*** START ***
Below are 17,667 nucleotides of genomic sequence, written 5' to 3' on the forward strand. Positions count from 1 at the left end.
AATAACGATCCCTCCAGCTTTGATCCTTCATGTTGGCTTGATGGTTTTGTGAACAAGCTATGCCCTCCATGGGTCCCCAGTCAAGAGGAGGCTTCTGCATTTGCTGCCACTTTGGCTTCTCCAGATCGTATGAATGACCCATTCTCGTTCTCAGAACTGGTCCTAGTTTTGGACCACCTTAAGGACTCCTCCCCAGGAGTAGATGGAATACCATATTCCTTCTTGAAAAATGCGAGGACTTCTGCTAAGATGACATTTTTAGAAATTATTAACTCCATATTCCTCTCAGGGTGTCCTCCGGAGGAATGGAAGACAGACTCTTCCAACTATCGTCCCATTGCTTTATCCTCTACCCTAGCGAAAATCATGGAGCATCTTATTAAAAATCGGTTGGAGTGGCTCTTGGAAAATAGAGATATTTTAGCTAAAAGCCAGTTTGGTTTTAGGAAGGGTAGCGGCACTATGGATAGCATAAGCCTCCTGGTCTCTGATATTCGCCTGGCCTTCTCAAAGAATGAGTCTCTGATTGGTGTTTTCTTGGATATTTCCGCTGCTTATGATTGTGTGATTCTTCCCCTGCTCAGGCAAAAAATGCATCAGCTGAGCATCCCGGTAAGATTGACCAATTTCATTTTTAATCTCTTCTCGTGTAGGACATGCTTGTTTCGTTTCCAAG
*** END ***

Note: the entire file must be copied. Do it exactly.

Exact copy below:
Below are 17,667 nucleotides of genomic sequence, written 5' to 3' on the forward strand. Positions count from 1 at the left end.
AATAACGATCCCTCCAGCTTTGATCCTTCATGTTGGCTTGATGGTTTTGTGAACAAGCTATGCCCTCCATGGGTCCCCAGTCAAGAGGAGGCTTCTGCATTTGCTGCCACTTTGGCTTCTCCAGATCGTATGAATGACCCATTCTCGTTCTCAGAACTGGTCCTAGTTTTGGACCACCTTAAGGACTCCTCCCCAGGAGTAGATGGAATACCATATTCCTTCTTGAAAAATGCGAGGACTTCTGCTAAGATGACATTTTTAGAAATTATTAACTCCATATTCCTCTCAGGGTGTCCTCCGGAGGAATGGAAGACAGACTCTTCCAACTATCGTCCCATTGCTTTATCCTCTACCCTAGCGAAAATCATGGAGCATCTTATTAAAAATCGGTTGGAGTGGCTCTTGGAAAATAGAGATATTTTAGCTAAAAGCCAGTTTGGTTTTAGGAAGGGTAGCGGCACTATGGATAGCATAAGCCTCCTGGTCTCTGATATTCGCCTGGCCTTCTCAAAGAATGAGTCTCTGATTGGTGTTTTCTTGGATATTTCCGCTGCTTATGATTGTGTGATTCTTCCCCTGCTCAGGCAAAAAATGCATCAGCTGAGCATCCCGGTAAGATTGACCAATTTCATTTTTAATCTCTTCTCGTGTAGGACATGCTTGTTTCGTTTCCAAG